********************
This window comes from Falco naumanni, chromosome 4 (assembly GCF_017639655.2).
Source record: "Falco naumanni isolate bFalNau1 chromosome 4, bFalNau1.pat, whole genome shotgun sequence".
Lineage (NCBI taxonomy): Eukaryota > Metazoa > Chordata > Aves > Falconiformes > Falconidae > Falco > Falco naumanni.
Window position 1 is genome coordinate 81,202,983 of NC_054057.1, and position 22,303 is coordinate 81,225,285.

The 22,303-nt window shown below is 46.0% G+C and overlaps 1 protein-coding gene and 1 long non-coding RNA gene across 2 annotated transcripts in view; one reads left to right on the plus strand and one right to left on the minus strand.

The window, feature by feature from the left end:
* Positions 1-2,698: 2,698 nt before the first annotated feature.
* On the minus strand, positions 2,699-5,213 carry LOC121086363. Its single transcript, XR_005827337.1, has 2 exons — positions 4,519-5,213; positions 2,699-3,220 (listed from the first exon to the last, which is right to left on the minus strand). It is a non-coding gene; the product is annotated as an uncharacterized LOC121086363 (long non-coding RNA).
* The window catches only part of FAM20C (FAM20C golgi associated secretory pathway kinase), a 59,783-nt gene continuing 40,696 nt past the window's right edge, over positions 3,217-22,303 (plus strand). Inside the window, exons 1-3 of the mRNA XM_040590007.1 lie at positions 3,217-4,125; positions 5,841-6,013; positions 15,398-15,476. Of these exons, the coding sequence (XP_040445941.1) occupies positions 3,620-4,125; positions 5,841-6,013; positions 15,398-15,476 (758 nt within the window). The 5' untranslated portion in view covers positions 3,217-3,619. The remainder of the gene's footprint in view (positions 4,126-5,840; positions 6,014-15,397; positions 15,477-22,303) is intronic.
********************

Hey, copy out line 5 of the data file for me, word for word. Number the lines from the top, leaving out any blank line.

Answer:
The 22,303-nt window shown below is 46.0% G+C and overlaps 1 protein-coding gene and 1 long non-coding RNA gene across 2 annotated transcripts in view; one reads left to right on the plus strand and one right to left on the minus strand.